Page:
South African Dried Meat
Recently, a colleague of my husband traveled on business to Botswana Africa where he had the opportunity to eat a traditional South African dried meat called “Biltong”. Rooibok (kangaroo and Ibok), Krokkedil (crocodile) Giraffe, Hippo, and Kudu; are all on the menu, add to that a bit of lion meat, and dinner was served.
The Dutch settlers who arrived in South Africa in the 17th century brought recipes for dried meat from Europe. Many different types of meat are used to produce it, ranging from beef through game meats to fillets of ostrich from commercial farms. It is typically made from raw fillets of meat cut into strips following the grain of the muscle, or flat pieces sliced across the grain. It is similar to beef jerky in that they are both spiced, dried meats, but differ in their typical ingredients, taste, and production process. The word biltong is from the Dutch bil ("rump") and tong ("strip" or "tongue").
The word “game” is used loosely in the Wikipedia definition of Biltong, as well as most other sources defining and illustrating Biltong. This is where my personal experience meets Biltong for the first time and when my inner voice beckons to be heard.
I have no issues with most of the meats used to make Biltong but when faced with the offer to eat Biltong made with lion meat, I was filled with a strange queasy feeling and believed that I might be committing an unpardonable sin. From that moment I’ve been grappling with this question; where do I draw the line when it comes to eating animal meat?
The non-meat eaters of this world have already taken a stand on this issue and have drawn the line for themselves when it comes to eating warm-blooded creatures. I have many Vegan and Vegetarian friends who have challenged me about being a carnivore. After many heated discussions, I’ve often pondered my ability to eat God's creatures so easily. Don’t get me wrong, I’m a true carnivore. I love all manner of meats and have even been known to eat beef and fowl livers as well as hearts and gizzards, raw fish and the list goes on and on. My inner voice has always brought me back to the same answer; God gave us certain creatures to sustain our hunger and feed the population and some creatures to nourish our souls with love and companionship. Without regret and satisfaction with my belief, I’ve cooked and eaten animal meat with flair and gusto and have loved my pets with the same passion as the meat I eat.
How is it that I will eat all manner of meat without flinching and when allowed to eat Biltong made with lion meat I was stopped dead in my tracks?
We’ve all seen travel and cooking shows such as Andrew Zimmern’s Bizzare Foods and Anthony Bourdain’s No Reservations, where the consumption of exotic and strange foods is embraced. As far as I can see, neither of these gentlemen is filled with guilt or ravaged by shame after eating myriads of bugs, worms, or five thousand-year-old baby chickens. Lips smacking and finger licking good, they both are paid the big bucks to explore the extraordinary.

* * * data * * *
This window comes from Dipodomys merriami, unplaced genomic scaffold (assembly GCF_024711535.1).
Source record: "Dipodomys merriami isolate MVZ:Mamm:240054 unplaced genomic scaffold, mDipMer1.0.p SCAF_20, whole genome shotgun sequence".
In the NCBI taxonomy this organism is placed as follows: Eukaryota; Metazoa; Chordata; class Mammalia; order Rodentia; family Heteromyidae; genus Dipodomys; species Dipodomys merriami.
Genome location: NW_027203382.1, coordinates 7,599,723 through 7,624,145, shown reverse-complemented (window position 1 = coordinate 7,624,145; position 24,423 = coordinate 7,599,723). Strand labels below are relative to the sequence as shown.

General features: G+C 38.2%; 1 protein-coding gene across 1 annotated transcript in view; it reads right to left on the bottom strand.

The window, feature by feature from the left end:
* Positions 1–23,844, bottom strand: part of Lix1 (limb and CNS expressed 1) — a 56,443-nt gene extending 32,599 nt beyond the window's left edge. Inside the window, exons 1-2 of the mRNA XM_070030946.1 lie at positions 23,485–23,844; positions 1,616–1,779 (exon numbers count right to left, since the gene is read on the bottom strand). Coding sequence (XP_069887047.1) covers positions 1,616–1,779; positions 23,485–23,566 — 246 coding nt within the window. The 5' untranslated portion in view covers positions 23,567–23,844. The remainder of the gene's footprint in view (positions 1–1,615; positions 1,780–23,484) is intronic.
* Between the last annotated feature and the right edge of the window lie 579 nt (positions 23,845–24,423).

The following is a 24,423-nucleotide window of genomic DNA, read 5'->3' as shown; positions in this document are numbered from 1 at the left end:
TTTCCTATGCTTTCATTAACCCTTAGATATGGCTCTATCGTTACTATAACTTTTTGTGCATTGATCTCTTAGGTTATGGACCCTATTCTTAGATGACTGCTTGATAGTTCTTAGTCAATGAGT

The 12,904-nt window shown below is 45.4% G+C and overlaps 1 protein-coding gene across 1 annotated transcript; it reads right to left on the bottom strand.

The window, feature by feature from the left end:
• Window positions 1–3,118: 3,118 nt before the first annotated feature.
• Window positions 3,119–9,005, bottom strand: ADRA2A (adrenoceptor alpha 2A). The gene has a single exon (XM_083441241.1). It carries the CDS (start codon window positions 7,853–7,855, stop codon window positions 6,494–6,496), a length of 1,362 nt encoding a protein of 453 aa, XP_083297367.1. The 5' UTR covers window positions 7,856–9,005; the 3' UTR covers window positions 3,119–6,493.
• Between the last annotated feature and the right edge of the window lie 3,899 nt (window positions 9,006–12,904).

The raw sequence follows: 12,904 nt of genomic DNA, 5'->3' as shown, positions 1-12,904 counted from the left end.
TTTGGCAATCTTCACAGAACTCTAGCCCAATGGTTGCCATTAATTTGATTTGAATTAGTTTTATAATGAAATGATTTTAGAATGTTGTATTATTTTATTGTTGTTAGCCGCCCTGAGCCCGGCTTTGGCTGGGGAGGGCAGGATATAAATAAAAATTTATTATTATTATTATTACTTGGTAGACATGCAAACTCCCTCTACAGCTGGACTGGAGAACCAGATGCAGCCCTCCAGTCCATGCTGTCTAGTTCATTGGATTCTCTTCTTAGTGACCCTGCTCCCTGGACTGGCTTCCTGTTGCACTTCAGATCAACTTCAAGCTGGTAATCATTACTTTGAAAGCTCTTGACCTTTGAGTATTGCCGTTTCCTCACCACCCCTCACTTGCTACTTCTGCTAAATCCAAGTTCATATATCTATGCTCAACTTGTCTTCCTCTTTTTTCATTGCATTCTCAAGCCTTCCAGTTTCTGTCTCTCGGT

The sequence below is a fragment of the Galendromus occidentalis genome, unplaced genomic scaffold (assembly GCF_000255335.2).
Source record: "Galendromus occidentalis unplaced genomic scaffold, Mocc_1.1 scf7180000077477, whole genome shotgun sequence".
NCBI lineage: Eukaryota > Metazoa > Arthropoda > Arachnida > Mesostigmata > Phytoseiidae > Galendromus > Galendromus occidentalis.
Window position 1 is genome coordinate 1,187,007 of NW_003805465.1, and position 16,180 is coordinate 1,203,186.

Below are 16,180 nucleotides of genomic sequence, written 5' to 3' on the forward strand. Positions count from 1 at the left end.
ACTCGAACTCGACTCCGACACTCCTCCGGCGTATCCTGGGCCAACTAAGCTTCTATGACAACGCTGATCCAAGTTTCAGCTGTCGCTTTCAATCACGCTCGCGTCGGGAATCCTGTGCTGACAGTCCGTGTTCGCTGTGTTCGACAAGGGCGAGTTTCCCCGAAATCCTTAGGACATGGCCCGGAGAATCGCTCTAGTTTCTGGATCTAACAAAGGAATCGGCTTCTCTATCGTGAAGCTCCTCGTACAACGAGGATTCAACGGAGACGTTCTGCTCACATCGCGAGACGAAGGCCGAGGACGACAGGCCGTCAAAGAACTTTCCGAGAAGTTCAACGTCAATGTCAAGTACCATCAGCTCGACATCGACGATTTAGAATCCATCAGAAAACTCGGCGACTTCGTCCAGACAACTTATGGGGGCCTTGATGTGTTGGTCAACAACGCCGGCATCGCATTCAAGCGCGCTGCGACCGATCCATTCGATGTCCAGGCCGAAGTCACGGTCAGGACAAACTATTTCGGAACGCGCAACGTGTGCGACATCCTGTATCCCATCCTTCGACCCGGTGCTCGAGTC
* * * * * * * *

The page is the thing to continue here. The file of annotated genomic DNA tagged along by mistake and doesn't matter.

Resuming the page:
Customs, social morays, and cultural diversity are the makings of our attitudes toward what we’re willing to put in our mouths and call food! I don’t believe we can judge or force our beliefs on others unless we base our judgments on mitigating facts. I hoped to find the mitigating facts about the legitimacy of eating lion meat to quell my guilt, so off to the World Wide Web to find some answers.
1. Are lions on the endangered species list? The African lion (Panthera leo) has been listed as Vulnerable since 2004 since its wild population has declined by 30% to 50% in the last 20 years. "Vulnerable" means that there's a good chance that it will become endangered if the population keeps trending the way it is now, but it's not endangered yet. However, there are some lions in certain regions that are endangered.
2. Is it illegal to hunt and eat lion meat? The African lion (Panthera leo) is protected under Appendix II, which allows commercial trade as long as it does not harm a species' survival.2
With my curiosity overflowing and armed with the knowledge that lions are not “yet” endangered, I accepted the offer to try a piece of Lion Meat, Biltong; a haunting voice filled my head as I lifted the meat to my mouth…”NO Reservation” ...Anthony…get out of my head!!!
I started first with the Giraffe, then the Roobok, Hippo, and Kudo. They all tasted similar to our American version of beef jerky but the Giraffe was tough and dry. The Kudo, Roobok, and Hippo were moister and the textures were similar to a steak that had been dried in the sun. I didn’t detect any gaminess in any of these varieties.
I saved the lion Bilton for last. It was marbled with pieces of fat and shimmered with oil when sliced, it smelled of earthiness, an almost herbal quality. It was delicious! The texture was oily but full of herbal flavors. The meat tasted similar to elk, with the same distinct dark red color.
Unfortunately or fortunately, depending on your personal views, I was unable to finish my piece of dried lion meat, as thoughts of the majestic beast rumbled around in my brain.
Fellow carnivores, where do you draw the line when eating exotic animal flesh? I would love to hear your thoughts and opinions…please be gentle with me!!!
Cat Specialist Group 2000. Panthera leo ssp. persica. In: IUCN 2007. 2007 IUCN Red List of Threatened Species. . Downloaded on 24 March 2008.
Bauer, H. & Nowell, K. 2004. Panthera leo. In: IUCN 2007. 2007 IUCN Red List of Threatened Species. . Downloaded on 24 March 2008.